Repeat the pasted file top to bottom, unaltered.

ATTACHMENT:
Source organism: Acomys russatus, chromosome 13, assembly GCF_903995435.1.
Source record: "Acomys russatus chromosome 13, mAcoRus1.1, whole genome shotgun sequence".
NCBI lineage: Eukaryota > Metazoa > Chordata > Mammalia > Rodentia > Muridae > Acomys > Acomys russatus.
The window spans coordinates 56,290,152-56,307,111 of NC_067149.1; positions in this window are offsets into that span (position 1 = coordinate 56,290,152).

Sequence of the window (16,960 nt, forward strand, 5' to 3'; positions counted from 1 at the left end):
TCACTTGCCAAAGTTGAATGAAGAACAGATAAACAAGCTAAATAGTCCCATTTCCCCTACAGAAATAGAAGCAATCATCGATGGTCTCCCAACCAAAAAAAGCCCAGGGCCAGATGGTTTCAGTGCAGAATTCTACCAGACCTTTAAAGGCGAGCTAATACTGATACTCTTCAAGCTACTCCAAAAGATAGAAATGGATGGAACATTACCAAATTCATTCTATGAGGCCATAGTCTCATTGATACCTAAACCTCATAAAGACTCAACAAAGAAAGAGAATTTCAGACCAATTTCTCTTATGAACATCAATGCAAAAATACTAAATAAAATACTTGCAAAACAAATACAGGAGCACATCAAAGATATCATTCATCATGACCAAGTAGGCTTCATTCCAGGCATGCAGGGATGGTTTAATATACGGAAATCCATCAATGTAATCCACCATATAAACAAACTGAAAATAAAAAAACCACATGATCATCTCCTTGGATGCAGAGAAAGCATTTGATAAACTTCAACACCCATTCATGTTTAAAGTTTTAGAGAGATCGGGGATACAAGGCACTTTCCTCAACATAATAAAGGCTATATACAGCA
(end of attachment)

Source organism: Acomys russatus, chromosome 13, assembly GCF_903995435.1.
Source record: "Acomys russatus chromosome 13, mAcoRus1.1, whole genome shotgun sequence".
NCBI lineage: Eukaryota > Metazoa > Chordata > Mammalia > Rodentia > Muridae > Acomys > Acomys russatus.
The window spans coordinates 56,290,152-56,307,111 of NC_067149.1; positions in this window are offsets into that span (position 1 = coordinate 56,290,152).

Sequence of the window (16,960 nt, forward strand, 5' to 3'; positions counted from 1 at the left end):
TCACTTGCCAAAGTTGAATGAAGAACAGATAAACAAGCTAAATAGTCCCATTTCCCCTACAGAAATAGAAGCAATCATCGATGGTCTCCCAACCAAAAAAAGCCCAGGGCCAGATGGTTTCAGTGCAGAATTCTACCAGACCTTTAAAGGCGAGCTAATACTGATACTCTTCAAGCTACTCCAAAAGATAGAAATGGATGGAACATTACCAAATTCATTCTATGAGGCCATAGTCTCATTGATACCTAAACCTCATAAAGACTCAACAAAGAAAGAGAATTTCAGACCAATTTCTCTTATGAACATCAATGCAAAAATACTAAATAAAATACTTGCAAAACAAATACAGGAGCACATCAAAGATATCATTCATCATGACCAAGTAGGCTTCATTCCAGGCATGCAGGGATGGTTTAATATACGGAAATCCATCAATGTAATCCACCATATAAACAAACTGAAAATAAAAAAACCACATGATCATCTCCTTGGATGCAGAGAAAGCATTTGATAAACTTCAACACCCATTCATGTTTAAAGTTTTAGAGAGATCGGGGATACAAGGCACTTTCCTCAACATAATAAAGGCTATATACAGCA